Donald Trump is an anger troll. Rage is the one thing he capably nurtures and grows. He stoked anger in people horrified by Kavanaugh’s confirmation and is now turning it against them. This is an old tactic: drive people crazy, then call them so. As projects of government go, this one is as familiar as it is contemptible. He wants to make his followers feel threatened. To achieve this, he needs his opponents to seem irrational. So he sets about making them angry.
He insults them, railroads them, calls people protesting for justice liars and profit-seekers even as he openly enriches his friends. He gives them offensive nicknames and mocks their pain for fun, and to get them to lose control. He’s doing this in plain sight—it’s pretty obvious why people are angry—but his goal is to make their reaction look inexplicable, beyond the pale. After leading angry crowds to yell abuse at anyone he points to, he turns around and marvels at how irrational and dangerous his targets are.
As tactics go, this one is dumb and transparent, but it’s worth describing it because it works. It works a lot. Trump is not a genius. But he instinctively understands the dynamic of provoking and then delegitimizing someone else’s pain. As Adam Serwer wrote, he’s energized by the suffering he causes others and—secondarily—by the bond that ritualized cruelty forges with his base, which has been connected by fear of others. From Trump’s perspective, it’s kind of fun that people feel compassion for the families he separated. It’s delightful that women are worried about rights he has expressly said he wanted to take from them. And, after insulting and belittling people he’s supposed to be governing, he enjoys acting surprised that they mind.
It’s a silly and ugly game, but it’s the only true rule of Trumpism: be the sorest winner imaginable. Aspire to nothing but power and status. Hold no principle sacred. Withhold justice and insult those who object. Yes, the effects of this are predictable. It doesn’t take a genius of social engineering to be the “why are you hitting yourself?” guy. All it takes is a willingness to be him.
The total effect of this robs anger of some of its dignity. It’s doubly humiliating to know the bully enjoys watching his target get mad. I remember the precursors to my anger all those years ago: the agonized deliberations I made in that car as I tried to work out whether I was being unfair or uncharitable—perhaps I’d misread or misunderstood. I went through a thousand possible explanations until his actions whittled any misunderstanding down to the plain and ugly truth. That’s what living feels like in a society like this one: There’s a constant search for reasons your fellow citizens act the way they do that don’t reduce to sadism. There’s a certain relief, then, in crafting your own test for what constitutes the point of no return—the red line that, once crossed, confirms to you that the assault on your autonomy and dignity is overt and intentional.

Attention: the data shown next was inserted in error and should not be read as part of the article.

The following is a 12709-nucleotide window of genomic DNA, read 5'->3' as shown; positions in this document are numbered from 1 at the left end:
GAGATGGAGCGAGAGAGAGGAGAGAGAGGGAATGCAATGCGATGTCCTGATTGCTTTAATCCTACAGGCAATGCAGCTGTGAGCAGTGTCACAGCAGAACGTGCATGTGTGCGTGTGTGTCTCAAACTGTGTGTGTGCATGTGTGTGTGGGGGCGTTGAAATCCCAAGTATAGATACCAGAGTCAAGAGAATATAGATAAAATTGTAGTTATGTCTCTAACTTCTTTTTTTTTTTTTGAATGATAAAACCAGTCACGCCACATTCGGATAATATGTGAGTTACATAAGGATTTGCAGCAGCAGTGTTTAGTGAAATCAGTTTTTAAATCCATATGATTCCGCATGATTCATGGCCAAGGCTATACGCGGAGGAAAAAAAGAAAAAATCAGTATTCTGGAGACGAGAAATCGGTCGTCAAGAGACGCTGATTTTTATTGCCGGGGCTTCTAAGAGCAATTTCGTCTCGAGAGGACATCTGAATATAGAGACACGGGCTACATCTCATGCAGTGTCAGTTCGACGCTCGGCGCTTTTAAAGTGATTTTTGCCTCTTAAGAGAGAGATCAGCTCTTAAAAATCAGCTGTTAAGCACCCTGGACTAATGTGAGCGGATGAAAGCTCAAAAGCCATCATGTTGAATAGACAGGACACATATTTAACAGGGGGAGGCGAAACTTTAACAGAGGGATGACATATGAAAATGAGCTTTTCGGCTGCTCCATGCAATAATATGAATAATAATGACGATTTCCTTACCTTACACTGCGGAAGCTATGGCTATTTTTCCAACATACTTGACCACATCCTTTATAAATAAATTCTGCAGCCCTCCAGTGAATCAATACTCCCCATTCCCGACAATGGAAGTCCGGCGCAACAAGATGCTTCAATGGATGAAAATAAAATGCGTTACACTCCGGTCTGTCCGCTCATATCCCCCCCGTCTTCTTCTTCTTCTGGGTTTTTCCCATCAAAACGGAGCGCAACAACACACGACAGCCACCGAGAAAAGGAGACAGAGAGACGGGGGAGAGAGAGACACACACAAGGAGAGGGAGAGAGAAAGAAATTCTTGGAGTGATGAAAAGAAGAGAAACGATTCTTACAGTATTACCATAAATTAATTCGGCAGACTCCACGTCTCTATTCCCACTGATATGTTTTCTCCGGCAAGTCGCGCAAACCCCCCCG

Here’s one possible test. A recent poll asked the multiple-choice question: “If the charge of sexual assault during a party in high school by Christine Blasey Ford against Brett Kavanaugh is true, do you think Brett Kavanaugh …” Fifty-four percent of Republicans filled in that blank with “should be confirmed to the U.S. Supreme Court.”
I will not forget that.
This is the story of what the party of power has done. Roy Moore received 48.4 percent of the vote in Alabama. Donald Trump is president. Brett Kavanaugh is a Supreme Court justice. The no-longer-tacit approval of abuse and humiliation is the ethos running the country. Those in power would like very much to derail us into defending our right to be angry. They would like for the issue to be that angry people are being uncivil.
I’d come to think of my kidnapping and assault as a good story because it had become a story about my anger, rather than the story of what caused it.
I’d like to avoid repeating that mistake.